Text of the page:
My Eco Home

Want to lower your bills and make your home (and life) more eco-friendly – doing your bit to help save the planet from pollution and climate change?
Great, read on…


Lower your electricity bills by using LED lightbulbs throughout your house. This is one of the easiest things to do. Your lighting accounts for about 20% of electricity consumption, which you can easily reduce to 4% by replacing your lightbulbs with LED bulbs! LED lightbulbs are also now even better and cheaper than ever before.

  • LED bulbs last about 50 times longer than ordinary incandescent bulbs – that’s 50,000 hours (or 20 years if used for 6 hours a day).
  • LED bulbs use about 90% less power than incandescent bulbs
  • LED bulbs fit all normal light fittings – bayonet, screw, spotlights, small screw, GU10, MR16, MR11, G4, G9, T8, T5, R7 etc.
  • LED bulbs come in all shapes – standard, candle, reflector, spotlights, strip lights, even old-fashioned style filament look etc.
  • No IR or UV emissions, no dangerous chemicals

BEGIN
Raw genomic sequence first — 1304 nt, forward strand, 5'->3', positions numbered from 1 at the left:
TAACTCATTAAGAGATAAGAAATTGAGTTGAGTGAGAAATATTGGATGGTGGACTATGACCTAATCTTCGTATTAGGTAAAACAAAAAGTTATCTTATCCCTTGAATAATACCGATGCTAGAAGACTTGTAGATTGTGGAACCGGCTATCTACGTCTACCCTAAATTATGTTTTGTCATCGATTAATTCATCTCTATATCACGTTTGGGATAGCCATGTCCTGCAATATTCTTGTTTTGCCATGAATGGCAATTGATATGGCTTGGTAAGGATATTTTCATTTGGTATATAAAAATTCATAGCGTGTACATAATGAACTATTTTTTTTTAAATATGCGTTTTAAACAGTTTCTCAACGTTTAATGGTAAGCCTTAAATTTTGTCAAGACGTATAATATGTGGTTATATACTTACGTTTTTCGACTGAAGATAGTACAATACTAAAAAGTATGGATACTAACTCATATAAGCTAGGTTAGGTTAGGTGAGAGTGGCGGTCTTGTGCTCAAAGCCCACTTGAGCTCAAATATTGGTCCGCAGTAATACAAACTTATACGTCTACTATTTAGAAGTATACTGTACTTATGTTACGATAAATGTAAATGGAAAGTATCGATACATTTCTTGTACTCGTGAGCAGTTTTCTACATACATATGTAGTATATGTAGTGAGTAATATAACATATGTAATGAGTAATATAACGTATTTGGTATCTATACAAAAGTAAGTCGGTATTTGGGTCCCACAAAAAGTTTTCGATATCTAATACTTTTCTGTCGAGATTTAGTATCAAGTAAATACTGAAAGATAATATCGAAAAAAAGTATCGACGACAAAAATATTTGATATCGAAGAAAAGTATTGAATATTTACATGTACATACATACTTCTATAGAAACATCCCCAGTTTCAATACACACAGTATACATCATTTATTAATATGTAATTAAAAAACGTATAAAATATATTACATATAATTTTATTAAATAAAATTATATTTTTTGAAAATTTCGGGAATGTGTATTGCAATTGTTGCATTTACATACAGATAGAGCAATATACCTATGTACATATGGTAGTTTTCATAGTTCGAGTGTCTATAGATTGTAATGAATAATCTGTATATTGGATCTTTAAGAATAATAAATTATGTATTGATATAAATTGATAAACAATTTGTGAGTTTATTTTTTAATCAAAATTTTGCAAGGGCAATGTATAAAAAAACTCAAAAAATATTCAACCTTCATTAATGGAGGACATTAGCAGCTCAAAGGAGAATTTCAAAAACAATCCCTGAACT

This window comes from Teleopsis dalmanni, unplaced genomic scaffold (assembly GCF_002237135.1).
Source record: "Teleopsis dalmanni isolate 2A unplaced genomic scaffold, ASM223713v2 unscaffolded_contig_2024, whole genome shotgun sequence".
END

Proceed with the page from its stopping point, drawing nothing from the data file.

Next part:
• Direct lighting, so less light pollution
  • 20% of the world’s energy use is from lighting. This can be reduced to 4% with LED lighting
  • The average UK household can save over 5 tonnes in CO2 emissions by replacing their standard lighting with LED alternatives

Buy LED bulbs here (and look for discount codes or sign up to the website newsletters for 10-25% discounts):


Don’t forget that the easiest way to keep your bills down and be ‘green’ is to insulate your house – keep the heat that you’re generating in the building for your comfort. Add plenty of loft insulation, install secondary or double/triple glazing, use draft-excluders around doors and windows, have thick curtains and blinds (and use them in the evenings) or window shutters, put rugs or carpets on cold floors etc etc. These methods are also usually the cheapest.